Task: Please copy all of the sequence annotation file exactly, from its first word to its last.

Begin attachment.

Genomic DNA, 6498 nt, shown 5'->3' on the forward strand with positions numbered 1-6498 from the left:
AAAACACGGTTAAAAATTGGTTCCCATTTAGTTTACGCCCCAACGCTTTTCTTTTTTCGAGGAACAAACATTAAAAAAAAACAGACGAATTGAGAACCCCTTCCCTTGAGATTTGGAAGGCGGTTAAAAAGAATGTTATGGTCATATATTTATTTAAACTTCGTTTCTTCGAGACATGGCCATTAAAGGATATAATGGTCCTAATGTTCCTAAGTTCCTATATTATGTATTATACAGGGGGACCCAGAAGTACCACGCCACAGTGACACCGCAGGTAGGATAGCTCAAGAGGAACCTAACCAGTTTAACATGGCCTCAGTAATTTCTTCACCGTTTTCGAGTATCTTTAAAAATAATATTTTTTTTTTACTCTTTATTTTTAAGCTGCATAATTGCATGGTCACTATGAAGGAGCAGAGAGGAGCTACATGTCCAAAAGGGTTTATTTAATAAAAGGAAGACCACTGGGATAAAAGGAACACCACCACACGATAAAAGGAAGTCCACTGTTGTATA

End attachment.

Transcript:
Genomic DNA, 6498 nt, shown 5'->3' on the forward strand with positions numbered 1-6498 from the left:
AAAACACGGTTAAAAATTGGTTCCCATTTAGTTTACGCCCCAACGCTTTTCTTTTTTCGAGGAACAAACATTAAAAAAAAACAGACGAATTGAGAACCCCTTCCCTTGAGATTTGGAAGGCGGTTAAAAAGAATGTTATGGTCATATATTTATTTAAACTTCGTTTCTTCGAGACATGGCCATTAAAGGATATAATGGTCCTAATGTTCCTAAGTTCCTATATTATGTATTATACAGGGGGACCCAGAAGTACCACGCCACAGTGACACCGCAGGTAGGATAGCTCAAGAGGAACCTAACCAGTTTAACATGGCCTCAGTAATTTCTTCACCGTTTTCGAGTATCTTTAAAAATAATATTTTTTTTTTACTCTTTATTTTTAAGCTGCATAATTGCATGGTCACTATGAAGGAGCAGAGAGGAGCTACATGTCCAAAAGGGTTTATTTAATAAAAGGAAGACCACTGGGATAAAAGGAACACCACCACACGATAAAAGGAAGTCCACTGTTGTATA